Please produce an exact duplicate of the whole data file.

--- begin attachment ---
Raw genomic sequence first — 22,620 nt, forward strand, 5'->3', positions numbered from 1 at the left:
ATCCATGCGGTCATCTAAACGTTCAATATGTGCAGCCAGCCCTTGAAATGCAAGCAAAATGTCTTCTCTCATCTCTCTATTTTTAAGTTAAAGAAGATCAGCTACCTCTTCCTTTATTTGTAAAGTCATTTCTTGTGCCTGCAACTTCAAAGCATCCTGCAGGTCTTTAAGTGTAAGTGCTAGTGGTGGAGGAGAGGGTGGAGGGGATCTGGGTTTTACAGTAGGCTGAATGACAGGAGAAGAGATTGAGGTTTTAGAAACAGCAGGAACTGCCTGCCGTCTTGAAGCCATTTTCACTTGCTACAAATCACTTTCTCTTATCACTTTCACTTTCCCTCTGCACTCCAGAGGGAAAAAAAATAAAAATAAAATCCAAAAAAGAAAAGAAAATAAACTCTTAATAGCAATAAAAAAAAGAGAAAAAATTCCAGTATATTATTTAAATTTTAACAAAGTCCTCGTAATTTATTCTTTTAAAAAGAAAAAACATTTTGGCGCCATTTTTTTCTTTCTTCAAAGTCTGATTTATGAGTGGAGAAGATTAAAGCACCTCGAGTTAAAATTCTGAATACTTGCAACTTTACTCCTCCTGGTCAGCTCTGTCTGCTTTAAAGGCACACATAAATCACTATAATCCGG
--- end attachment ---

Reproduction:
Raw genomic sequence first — 22,620 nt, forward strand, 5'->3', positions numbered from 1 at the left:
ATCCATGCGGTCATCTAAACGTTCAATATGTGCAGCCAGCCCTTGAAATGCAAGCAAAATGTCTTCTCTCATCTCTCTATTTTTAAGTTAAAGAAGATCAGCTACCTCTTCCTTTATTTGTAAAGTCATTTCTTGTGCCTGCAACTTCAAAGCATCCTGCAGGTCTTTAAGTGTAAGTGCTAGTGGTGGAGGAGAGGGTGGAGGGGATCTGGGTTTTACAGTAGGCTGAATGACAGGAGAAGAGATTGAGGTTTTAGAAACAGCAGGAACTGCCTGCCGTCTTGAAGCCATTTTCACTTGCTACAAATCACTTTCTCTTATCACTTTCACTTTCCCTCTGCACTCCAGAGGGAAAAAAAATAAAAATAAAATCCAAAAAAGAAAAGAAAATAAACTCTTAATAGCAATAAAAAAAAGAGAAAAAATTCCAGTATATTATTTAAATTTTAACAAAGTCCTCGTAATTTATTCTTTTAAAAAGAAAAAACATTTTGGCGCCATTTTTTTCTTTCTTCAAAGTCTGATTTATGAGTGGAGAAGATTAAAGCACCTCGAGTTAAAATTCTGAATACTTGCAACTTTACTCCTCCTGGTCAGCTCTGTCTGCTTTAAAGGCACACATAAATCACTATAATCCGG